Already seven weeks passed since my contribution to SHOWCASE with OCA (Fig. 2). Today, I had my second exhibition opening (vernissage – Fig. 3). This time a local show with local artists from the area (German, Dutch, partly Russian), most of them making art for leisure and pleasure without a degree. What did I learn and where am I now?
Both shows took time and efforts in preparation and in participation. I started making my first artist business cards (first with a draft one I took with me to London, afterwards adjusted), created my artist website, communicated on social channels (Fig. 1). On the website, I got very valuable feedback through the discuss forum. Bottomline, I actually achieved to have two exhibitions, a major change reflecting on my previous self-conscious thinking how to get this step done and pushed myself somehow – perhaps less consciously – into new areas of what art would mean to me. And not to forget, that I pushed myself to make some public art interventions and was acknowledged by OCA as a featured artist on their website and social channels.
Additionally, we set up this week the start for a regional Swiss group with one of our aims to organize a group show in Switzerland next year.
The future is bright – response of one of my clients from a coaching session
SHOWCASE with OCA @oxotowerwharf, London
I had great time at and along SHOWCASE in London Despite some minor aspects, like: why the walls were kept white, why the names of the students whose work were on display were not attached to the work itself, and how difficult it was to find a good place for my ‘Object-Box’ in the gallery space. Nevertheless, it was great to have been part of a group of fellow students to show some works, works that brought together a wider sense of community, and feeling proud that my works were sitting together with other works. And to see my name on the window is just awesome!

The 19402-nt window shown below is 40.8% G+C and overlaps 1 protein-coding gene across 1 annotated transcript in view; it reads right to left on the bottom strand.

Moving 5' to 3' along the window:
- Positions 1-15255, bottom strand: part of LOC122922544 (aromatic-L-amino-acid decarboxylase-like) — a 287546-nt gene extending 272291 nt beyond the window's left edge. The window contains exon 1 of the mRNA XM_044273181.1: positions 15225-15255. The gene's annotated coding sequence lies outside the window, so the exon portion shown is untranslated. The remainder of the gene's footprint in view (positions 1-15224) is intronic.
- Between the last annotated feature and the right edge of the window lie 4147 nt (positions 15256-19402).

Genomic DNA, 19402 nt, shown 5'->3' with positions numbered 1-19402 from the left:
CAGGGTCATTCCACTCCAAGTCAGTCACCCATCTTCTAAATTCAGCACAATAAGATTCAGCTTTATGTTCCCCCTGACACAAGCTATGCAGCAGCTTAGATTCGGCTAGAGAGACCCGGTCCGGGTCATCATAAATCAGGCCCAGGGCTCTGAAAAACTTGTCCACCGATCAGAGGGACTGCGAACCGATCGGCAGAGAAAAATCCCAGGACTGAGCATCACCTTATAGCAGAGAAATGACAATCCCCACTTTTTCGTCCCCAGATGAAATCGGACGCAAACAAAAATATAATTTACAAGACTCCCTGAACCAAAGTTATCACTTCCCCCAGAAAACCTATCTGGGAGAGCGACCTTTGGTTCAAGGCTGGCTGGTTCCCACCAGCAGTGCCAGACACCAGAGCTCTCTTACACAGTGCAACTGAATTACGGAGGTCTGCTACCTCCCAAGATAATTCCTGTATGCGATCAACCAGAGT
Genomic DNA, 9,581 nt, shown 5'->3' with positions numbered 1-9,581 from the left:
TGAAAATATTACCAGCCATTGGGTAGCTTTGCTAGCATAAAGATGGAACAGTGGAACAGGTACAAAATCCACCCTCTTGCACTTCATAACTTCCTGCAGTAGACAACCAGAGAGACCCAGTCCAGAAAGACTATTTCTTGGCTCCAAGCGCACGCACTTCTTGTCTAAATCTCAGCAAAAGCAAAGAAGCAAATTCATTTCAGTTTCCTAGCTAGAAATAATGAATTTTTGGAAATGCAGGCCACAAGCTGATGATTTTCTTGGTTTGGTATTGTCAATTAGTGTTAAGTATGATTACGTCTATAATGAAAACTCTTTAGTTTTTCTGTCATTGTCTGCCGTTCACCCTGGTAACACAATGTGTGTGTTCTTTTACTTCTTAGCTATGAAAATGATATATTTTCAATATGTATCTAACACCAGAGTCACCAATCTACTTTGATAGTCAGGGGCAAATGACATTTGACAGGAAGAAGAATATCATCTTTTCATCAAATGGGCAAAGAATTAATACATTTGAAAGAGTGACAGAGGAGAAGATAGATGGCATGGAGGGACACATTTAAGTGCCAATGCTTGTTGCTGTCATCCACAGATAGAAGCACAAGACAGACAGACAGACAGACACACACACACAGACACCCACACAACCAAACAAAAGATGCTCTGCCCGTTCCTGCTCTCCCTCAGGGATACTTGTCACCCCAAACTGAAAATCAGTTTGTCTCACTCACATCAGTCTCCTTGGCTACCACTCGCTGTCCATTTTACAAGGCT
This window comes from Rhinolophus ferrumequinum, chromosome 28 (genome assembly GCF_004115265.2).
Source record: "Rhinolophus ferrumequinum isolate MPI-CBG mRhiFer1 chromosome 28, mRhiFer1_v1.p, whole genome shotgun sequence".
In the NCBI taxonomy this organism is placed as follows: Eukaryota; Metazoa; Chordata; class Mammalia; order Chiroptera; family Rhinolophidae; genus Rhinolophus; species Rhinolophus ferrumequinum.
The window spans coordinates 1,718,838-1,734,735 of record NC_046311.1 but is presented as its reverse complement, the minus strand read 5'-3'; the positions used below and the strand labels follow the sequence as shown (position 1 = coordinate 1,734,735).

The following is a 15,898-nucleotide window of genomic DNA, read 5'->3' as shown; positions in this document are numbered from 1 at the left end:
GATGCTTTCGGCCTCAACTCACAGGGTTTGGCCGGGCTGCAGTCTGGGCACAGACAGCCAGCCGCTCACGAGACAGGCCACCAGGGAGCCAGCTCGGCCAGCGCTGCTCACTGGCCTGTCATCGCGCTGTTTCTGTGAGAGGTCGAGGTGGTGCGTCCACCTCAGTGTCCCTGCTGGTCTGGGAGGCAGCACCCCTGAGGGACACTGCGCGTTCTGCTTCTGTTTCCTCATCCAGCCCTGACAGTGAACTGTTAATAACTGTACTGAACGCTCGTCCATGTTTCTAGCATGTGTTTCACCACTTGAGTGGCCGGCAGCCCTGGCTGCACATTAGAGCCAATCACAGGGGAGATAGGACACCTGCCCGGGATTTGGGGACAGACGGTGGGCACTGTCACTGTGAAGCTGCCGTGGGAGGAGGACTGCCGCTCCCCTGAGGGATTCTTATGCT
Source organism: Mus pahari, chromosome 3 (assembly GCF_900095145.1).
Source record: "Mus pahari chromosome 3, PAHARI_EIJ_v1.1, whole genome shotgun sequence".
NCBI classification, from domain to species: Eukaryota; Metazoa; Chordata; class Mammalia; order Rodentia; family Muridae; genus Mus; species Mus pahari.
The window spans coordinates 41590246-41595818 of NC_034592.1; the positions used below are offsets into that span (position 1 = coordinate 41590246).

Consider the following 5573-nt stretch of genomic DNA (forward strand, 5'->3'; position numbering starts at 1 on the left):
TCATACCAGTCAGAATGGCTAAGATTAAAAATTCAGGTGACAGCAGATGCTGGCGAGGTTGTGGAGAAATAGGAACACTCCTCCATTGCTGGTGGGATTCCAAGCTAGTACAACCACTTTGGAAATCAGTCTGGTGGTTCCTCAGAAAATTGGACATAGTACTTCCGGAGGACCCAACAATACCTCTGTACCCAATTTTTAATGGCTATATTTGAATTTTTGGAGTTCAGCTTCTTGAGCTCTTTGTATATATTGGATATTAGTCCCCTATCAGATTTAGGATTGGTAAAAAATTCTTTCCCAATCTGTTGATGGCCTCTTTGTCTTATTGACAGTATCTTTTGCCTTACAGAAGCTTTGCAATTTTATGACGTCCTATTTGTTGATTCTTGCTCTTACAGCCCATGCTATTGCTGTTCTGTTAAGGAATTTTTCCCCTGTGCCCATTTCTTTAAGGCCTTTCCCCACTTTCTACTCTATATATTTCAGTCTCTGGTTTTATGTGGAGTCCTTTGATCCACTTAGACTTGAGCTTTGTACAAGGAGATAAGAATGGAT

I’ve met for the first time people I only know through a screen, or just through social media or discuss forum discussions. A very full body experience that propelled my motivation and inspiration. Just wish that these would become a regular part of OCA/UCA student recognition – and to be able to get out there. To be in London for this event felt so exciting, and friends of mine were truly fascinated by that fact as well. And the first time I handed over my card to a gallery owner, who asked for my Instagram profile.
One main objective for me was to interact with the audience and my ‘Object-Box’: engagement, participation and elements of interactivity. My idea was that the audience could engage with the box through either the reading of QR codes (with links to instructions, and background information) by using their smartphones and/or through unfolding the box itself. Intestingly, some people (adults) were interested and intrigued by the box and its concept. But I felt ti was the kids who actually had fun in interacting with the box and discovering thus clumpy items inside. This reminded my strongly of my site experience at the exhibition of Abraham Cruzvillegas where actually the construction of new objects from found objects was the main work, and again the kids and younger people had much more fun and no concerns to jump onto the objects. Are adults too self-conscious when entering an art space to engage physically wth the work, even if invited? I had some good discussions before the show in the discuss forum re interaction and participation. Overall, I found that my works and concept need more thorough preparation and installation alongside some guidance for the audience. Based on one comment received I wrote quickly handwritten note re to use smartphone to get information from the QR codes – are they really that secretly concealed? Also , I think that such approaches would require a holistic approach, i.e. to place that in relationship to the other works on display, otherwise it would feel a but awkward and isolated as I perceived my ‘Object-Box’ at Showcase.
Annual group exhibition @Rhauderfehn, Germany